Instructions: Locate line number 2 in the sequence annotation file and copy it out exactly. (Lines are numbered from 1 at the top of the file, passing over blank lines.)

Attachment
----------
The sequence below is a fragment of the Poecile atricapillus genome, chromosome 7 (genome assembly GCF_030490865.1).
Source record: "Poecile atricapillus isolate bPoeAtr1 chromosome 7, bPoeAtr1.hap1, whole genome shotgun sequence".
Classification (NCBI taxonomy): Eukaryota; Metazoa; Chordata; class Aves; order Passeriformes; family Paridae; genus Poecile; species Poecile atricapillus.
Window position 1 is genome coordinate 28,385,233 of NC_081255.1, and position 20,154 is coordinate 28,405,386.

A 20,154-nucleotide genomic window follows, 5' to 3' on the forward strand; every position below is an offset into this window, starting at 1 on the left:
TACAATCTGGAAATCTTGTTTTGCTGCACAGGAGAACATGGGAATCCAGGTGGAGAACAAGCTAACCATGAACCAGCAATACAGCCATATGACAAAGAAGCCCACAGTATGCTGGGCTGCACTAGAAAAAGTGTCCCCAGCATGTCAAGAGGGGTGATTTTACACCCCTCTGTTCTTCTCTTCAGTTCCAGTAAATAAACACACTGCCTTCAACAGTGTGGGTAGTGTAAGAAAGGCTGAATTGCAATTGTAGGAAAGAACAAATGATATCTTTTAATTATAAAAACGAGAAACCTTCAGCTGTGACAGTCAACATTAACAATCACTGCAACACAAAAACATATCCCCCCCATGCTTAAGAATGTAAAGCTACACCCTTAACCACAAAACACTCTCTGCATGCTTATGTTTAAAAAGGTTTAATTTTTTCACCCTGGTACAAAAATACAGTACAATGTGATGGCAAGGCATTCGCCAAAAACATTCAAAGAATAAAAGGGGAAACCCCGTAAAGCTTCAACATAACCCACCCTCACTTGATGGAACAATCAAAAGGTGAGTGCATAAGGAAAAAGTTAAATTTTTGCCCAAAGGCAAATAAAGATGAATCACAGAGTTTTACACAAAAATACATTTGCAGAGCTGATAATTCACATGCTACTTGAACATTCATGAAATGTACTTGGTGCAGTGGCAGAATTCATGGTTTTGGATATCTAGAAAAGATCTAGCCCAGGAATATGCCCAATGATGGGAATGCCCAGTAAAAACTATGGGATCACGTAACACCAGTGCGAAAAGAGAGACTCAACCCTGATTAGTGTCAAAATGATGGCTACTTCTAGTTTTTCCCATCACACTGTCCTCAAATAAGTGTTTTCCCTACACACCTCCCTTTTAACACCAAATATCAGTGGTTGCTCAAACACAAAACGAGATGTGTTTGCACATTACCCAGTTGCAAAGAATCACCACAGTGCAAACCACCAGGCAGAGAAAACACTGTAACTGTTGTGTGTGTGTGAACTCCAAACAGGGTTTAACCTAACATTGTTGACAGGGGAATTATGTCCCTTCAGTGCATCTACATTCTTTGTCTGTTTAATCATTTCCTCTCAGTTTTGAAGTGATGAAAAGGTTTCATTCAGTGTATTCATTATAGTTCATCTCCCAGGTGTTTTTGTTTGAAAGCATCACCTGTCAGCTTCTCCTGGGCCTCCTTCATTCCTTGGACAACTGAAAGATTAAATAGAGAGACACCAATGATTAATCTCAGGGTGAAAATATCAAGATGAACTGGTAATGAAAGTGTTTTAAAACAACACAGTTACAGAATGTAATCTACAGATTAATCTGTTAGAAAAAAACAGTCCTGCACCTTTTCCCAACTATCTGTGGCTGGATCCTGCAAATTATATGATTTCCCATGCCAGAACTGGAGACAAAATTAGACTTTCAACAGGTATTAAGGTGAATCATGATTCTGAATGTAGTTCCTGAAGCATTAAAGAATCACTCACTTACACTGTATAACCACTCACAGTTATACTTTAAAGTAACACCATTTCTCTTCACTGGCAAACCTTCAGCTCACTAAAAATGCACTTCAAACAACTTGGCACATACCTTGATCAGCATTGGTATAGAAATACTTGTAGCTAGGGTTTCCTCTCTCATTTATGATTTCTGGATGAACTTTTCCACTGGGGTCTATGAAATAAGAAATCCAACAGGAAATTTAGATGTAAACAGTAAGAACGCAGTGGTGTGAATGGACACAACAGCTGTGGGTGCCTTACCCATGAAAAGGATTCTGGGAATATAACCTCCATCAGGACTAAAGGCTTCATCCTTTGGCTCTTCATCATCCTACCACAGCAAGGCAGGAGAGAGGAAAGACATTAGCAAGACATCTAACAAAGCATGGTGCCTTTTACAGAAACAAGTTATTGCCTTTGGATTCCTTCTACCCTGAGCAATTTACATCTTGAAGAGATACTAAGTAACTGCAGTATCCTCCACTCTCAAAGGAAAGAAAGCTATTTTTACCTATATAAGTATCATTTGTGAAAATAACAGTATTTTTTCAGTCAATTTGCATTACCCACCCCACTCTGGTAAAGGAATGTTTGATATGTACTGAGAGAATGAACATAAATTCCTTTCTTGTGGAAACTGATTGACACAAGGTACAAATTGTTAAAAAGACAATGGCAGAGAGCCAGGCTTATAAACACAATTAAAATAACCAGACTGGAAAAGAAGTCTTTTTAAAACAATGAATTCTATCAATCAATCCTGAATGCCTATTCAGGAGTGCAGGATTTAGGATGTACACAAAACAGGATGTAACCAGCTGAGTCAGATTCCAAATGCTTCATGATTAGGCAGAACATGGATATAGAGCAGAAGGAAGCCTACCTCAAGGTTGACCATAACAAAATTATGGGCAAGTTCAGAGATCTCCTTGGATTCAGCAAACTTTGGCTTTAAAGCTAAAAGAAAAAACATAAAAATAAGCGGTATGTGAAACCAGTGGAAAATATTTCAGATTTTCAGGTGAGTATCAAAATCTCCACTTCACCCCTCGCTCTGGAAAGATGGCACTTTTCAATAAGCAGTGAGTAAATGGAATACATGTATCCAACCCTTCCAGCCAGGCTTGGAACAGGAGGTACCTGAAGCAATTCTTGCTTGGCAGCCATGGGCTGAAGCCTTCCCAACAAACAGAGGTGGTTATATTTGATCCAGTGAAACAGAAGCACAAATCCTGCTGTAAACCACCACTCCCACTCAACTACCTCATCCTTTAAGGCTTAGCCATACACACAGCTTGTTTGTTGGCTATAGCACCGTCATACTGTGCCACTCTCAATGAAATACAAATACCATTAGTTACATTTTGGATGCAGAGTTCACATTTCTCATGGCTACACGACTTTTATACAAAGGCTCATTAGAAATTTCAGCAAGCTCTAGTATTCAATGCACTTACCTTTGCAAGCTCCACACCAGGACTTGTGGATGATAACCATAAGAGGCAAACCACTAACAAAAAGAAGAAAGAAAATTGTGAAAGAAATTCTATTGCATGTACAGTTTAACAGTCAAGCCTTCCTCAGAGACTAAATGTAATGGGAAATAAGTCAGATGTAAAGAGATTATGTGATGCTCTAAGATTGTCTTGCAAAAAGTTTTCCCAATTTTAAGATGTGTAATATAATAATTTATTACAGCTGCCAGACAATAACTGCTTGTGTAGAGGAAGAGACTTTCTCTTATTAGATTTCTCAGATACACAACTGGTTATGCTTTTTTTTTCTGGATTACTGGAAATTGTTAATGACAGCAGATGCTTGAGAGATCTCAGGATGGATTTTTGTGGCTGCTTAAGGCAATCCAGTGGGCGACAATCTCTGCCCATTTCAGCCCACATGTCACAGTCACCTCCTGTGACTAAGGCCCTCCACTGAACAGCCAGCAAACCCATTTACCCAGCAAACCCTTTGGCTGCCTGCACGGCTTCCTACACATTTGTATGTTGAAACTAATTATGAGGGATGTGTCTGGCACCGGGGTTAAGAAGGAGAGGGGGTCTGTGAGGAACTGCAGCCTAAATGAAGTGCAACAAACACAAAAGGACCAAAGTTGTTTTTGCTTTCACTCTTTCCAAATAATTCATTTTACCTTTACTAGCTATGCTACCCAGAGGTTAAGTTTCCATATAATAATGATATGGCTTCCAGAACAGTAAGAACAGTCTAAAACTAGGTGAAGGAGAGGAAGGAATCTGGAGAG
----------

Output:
Source record: "Poecile atricapillus isolate bPoeAtr1 chromosome 7, bPoeAtr1.hap1, whole genome shotgun sequence".